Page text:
POLITICS

Obama promises to protect minority voting rights at meeting with civil rights leaders

President Barack Obama speaks to his senior staff to assert his expectations on ethics and conduct on the White House campus in Washington. Promising to reinvigorate the Freedom of Information Act Obama, issued an executive order his first day in office, promising a more transparent government.

President Barack Obama speaks to his senior staff to assert his expectations on ethics and conduct on the White House campus in Washington. Promising to reinvigorate the Freedom of Information Act Obama, issued an executive order his first day in office, promising a more transparent government.  (AP)

President Barack Obama is promising not to let one election go by without protecting minority voting rights.

The president met privately Monday with more than a dozen civil rights leaders to talk about strengthening the Voting Rights Act. Last month the Supreme Court struck down the most powerful provision of the 48-year-old law.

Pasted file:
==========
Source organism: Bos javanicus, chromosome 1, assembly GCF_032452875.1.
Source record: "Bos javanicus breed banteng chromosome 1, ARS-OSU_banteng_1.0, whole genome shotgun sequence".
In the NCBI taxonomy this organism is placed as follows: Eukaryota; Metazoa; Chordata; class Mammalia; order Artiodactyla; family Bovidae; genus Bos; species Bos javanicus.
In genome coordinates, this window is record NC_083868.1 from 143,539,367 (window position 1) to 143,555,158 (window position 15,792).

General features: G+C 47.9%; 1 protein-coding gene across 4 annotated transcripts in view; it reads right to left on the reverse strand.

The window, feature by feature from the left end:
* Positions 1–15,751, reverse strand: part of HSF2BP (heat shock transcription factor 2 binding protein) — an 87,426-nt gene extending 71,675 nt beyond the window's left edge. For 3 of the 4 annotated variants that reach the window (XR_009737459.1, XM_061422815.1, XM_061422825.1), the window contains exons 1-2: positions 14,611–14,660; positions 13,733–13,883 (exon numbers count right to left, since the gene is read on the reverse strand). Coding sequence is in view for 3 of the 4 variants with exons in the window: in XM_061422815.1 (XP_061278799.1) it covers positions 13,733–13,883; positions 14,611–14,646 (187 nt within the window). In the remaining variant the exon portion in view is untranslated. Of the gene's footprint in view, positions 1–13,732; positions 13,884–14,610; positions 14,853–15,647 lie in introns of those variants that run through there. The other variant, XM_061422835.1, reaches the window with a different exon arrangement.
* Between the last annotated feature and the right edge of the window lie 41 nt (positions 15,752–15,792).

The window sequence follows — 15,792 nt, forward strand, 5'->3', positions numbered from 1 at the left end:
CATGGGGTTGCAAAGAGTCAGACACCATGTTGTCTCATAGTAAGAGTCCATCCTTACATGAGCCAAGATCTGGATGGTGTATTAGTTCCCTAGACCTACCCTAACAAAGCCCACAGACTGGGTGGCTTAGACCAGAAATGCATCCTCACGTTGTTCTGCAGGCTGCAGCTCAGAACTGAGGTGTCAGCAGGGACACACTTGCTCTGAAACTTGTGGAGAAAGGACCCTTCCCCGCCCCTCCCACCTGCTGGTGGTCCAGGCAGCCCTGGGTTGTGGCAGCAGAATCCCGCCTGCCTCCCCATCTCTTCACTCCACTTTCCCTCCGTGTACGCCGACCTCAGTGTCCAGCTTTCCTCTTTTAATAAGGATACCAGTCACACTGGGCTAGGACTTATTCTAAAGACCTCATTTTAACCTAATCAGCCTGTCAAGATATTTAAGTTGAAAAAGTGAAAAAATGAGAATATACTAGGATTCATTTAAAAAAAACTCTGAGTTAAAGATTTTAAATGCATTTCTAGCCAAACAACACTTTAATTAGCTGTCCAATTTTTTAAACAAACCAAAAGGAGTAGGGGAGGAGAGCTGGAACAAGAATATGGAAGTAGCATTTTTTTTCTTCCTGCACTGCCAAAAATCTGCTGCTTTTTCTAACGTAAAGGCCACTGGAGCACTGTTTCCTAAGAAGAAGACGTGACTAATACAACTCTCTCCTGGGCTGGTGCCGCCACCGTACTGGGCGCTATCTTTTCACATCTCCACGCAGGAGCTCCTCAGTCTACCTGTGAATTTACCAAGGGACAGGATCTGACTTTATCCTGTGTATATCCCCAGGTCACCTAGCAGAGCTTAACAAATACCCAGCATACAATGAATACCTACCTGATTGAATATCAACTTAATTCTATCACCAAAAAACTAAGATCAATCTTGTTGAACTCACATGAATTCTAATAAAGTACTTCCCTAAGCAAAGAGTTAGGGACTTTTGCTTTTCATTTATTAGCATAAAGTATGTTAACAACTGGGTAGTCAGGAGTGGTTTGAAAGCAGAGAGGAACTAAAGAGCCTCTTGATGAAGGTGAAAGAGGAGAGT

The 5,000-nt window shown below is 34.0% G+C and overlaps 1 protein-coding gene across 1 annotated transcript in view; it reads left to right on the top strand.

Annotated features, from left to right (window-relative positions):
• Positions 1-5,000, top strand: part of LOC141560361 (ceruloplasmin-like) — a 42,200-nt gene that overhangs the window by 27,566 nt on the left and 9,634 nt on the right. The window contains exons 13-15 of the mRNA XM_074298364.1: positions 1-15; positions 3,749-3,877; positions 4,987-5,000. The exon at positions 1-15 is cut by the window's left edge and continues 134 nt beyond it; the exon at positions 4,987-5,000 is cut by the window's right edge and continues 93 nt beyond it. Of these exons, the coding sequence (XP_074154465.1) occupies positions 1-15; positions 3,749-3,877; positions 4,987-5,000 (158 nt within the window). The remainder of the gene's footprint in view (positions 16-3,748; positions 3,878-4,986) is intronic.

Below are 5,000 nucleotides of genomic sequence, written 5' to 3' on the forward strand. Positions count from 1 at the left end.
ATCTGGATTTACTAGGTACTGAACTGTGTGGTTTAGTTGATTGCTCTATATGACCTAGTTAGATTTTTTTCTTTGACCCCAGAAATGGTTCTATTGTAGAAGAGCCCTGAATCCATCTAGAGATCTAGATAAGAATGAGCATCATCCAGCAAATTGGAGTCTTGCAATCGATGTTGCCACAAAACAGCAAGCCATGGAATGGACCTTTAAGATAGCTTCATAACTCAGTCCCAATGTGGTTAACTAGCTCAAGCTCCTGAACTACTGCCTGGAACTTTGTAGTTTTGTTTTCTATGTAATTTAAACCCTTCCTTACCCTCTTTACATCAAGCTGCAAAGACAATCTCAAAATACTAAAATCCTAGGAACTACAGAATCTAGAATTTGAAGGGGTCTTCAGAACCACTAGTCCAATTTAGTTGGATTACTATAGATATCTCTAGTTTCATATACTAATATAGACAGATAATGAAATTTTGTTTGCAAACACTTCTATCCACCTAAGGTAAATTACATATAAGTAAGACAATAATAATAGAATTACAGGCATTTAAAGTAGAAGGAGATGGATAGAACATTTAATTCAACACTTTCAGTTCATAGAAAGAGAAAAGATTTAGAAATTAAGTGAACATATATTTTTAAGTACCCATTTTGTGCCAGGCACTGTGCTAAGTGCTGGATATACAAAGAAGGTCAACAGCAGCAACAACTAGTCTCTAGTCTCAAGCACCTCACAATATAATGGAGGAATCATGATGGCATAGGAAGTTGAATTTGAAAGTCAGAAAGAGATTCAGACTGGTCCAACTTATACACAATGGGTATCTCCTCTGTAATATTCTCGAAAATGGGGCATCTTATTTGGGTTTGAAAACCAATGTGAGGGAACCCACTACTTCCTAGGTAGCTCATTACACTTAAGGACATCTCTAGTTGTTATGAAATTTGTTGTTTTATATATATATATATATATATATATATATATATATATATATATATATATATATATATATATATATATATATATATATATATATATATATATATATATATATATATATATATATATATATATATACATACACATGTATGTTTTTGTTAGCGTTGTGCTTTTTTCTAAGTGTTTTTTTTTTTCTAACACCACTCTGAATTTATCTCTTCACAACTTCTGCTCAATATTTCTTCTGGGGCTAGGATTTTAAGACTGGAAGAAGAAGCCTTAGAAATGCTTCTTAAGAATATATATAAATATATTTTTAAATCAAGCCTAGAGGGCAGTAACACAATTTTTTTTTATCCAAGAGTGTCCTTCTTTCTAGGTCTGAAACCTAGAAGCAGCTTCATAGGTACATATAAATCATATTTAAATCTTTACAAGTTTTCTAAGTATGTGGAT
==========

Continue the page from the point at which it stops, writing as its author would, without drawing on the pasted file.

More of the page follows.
The participants told reporters afterward that they are pleased with the administration's response so far. Attorney General Eric Holder, who was also at the White House meeting, announced support last week for a lawsuit asking for advance court approval for voting changes in Texas.

Participants said the president and Holder promised more action to protect the right to vote. The attendees stressed than any legislative response to the Supreme Court ruling must have broad bipartisan support.